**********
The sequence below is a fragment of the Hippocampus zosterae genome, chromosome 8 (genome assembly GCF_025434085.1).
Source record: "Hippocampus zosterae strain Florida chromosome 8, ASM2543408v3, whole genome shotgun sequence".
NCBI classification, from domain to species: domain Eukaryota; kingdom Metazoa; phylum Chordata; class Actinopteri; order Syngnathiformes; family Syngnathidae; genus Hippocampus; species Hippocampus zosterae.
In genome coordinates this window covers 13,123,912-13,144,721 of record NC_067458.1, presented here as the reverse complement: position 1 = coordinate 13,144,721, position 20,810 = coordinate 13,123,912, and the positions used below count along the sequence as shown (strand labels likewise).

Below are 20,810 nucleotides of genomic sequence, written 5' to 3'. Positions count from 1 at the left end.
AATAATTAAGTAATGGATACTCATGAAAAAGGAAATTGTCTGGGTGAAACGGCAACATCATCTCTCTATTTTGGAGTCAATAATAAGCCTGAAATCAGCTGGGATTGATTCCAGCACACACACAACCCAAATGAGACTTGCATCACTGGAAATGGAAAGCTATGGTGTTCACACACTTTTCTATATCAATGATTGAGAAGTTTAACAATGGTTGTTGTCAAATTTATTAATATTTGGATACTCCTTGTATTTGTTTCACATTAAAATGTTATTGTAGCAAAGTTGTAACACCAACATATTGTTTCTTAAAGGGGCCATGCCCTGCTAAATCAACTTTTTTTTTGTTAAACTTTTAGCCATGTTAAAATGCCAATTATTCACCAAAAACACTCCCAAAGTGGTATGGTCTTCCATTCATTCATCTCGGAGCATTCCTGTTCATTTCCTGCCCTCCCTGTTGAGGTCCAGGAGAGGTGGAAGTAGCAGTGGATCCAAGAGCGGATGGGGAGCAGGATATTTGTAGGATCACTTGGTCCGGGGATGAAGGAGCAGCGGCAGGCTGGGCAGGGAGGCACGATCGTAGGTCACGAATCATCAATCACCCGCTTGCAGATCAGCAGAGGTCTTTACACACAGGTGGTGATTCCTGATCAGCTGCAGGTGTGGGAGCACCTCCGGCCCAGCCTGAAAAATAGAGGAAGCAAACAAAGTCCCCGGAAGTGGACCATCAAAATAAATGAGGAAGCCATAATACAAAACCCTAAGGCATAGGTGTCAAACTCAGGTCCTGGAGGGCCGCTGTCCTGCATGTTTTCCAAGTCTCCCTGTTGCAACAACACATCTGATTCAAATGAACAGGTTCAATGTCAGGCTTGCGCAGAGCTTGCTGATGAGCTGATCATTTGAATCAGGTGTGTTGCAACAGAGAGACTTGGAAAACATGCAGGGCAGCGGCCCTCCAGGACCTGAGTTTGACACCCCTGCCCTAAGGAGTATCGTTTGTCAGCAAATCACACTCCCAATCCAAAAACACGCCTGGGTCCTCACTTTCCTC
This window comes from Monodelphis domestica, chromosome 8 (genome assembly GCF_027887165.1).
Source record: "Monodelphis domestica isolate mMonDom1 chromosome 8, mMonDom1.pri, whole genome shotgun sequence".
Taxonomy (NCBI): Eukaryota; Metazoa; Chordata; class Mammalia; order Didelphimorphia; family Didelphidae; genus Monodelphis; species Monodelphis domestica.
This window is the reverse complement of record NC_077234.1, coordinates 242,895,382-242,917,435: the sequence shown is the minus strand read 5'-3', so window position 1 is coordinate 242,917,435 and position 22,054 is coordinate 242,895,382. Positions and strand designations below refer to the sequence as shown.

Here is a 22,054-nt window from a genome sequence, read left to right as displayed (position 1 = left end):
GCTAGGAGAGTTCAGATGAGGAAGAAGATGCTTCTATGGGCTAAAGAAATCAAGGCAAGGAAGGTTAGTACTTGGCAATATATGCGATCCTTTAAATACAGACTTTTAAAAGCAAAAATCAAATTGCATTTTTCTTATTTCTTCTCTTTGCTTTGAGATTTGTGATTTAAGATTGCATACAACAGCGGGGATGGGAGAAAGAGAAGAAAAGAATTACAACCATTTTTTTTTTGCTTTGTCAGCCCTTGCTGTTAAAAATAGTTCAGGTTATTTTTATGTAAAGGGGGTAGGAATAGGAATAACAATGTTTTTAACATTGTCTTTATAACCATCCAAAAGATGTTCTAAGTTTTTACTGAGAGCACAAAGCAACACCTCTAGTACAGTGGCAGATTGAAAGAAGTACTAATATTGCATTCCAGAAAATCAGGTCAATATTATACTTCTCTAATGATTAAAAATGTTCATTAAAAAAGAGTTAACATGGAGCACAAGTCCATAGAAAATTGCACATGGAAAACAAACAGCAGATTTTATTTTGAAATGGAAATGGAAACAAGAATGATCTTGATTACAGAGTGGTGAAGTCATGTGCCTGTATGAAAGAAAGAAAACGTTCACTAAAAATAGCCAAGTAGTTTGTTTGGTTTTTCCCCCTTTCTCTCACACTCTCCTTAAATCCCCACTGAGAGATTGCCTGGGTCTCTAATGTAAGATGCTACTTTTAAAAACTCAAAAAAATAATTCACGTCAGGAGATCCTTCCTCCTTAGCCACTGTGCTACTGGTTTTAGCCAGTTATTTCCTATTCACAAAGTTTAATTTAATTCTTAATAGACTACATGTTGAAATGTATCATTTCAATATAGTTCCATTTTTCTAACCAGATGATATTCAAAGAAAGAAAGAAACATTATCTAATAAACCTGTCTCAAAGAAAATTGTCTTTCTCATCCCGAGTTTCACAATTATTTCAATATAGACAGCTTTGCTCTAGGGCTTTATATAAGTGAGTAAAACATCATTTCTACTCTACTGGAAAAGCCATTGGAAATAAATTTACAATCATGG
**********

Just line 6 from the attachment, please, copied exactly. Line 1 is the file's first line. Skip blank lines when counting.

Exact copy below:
AATAATTAAGTAATGGATACTCATGAAAAAGGAAATTGTCTGGGTGAAACGGCAACATCATCTCTCTATTTTGGAGTCAATAATAAGCCTGAAATCAGCTGGGATTGATTCCAGCACACACACAACCCAAATGAGACTTGCATCACTGGAAATGGAAAGCTATGGTGTTCACACACTTTTCTATATCAATGATTGAGAAGTTTAACAATGGTTGTTGTCAAATTTATTAATATTTGGATACTCCTTGTATTTGTTTCACATTAAAATGTTATTGTAGCAAAGTTGTAACACCAACATATTGTTTCTTAAAGGGGCCATGCCCTGCTAAATCAACTTTTTTTTTGTTAAACTTTTAGCCATGTTAAAATGCCAATTATTCACCAAAAACACTCCCAAAGTGGTATGGTCTTCCATTCATTCATCTCGGAGCATTCCTGTTCATTTCCTGCCCTCCCTGTTGAGGTCCAGGAGAGGTGGAAGTAGCAGTGGATCCAAGAGCGGATGGGGAGCAGGATATTTGTAGGATCACTTGGTCCGGGGATGAAGGAGCAGCGGCAGGCTGGGCAGGGAGGCACGATCGTAGGTCACGAATCATCAATCACCCGCTTGCAGATCAGCAGAGGTCTTTACACACAGGTGGTGATTCCTGATCAGCTGCAGGTGTGGGAGCACCTCCGGCCCAGCCTGAAAAATAGAGGAAGCAAACAAAGTCCCCGGAAGTGGACCATCAAAATAAATGAGGAAGCCATAATACAAAACCCTAAGGCATAGGTGTCAAACTCAGGTCCTGGAGGGCCGCTGTCCTGCATGTTTTCCAAGTCTCCCTGTTGCAACAACACATCTGATTCAAATGAACAGGTTCAATGTCAGGCTTGCGCAGAGCTTGCTGATGAGCTGATCATTTGAATCAGGTGTGTTGCAACAGAGAGACTTGGAAAACATGCAGGGCAGCGGCCCTCCAGGACCTGAGTTTGACACCCCTGCCCTAAGGAGTATCGTTTGTCAGCAAATCACACTCCCAATCCAAAAACACGCCTGGGTCCTCACTTTCCTC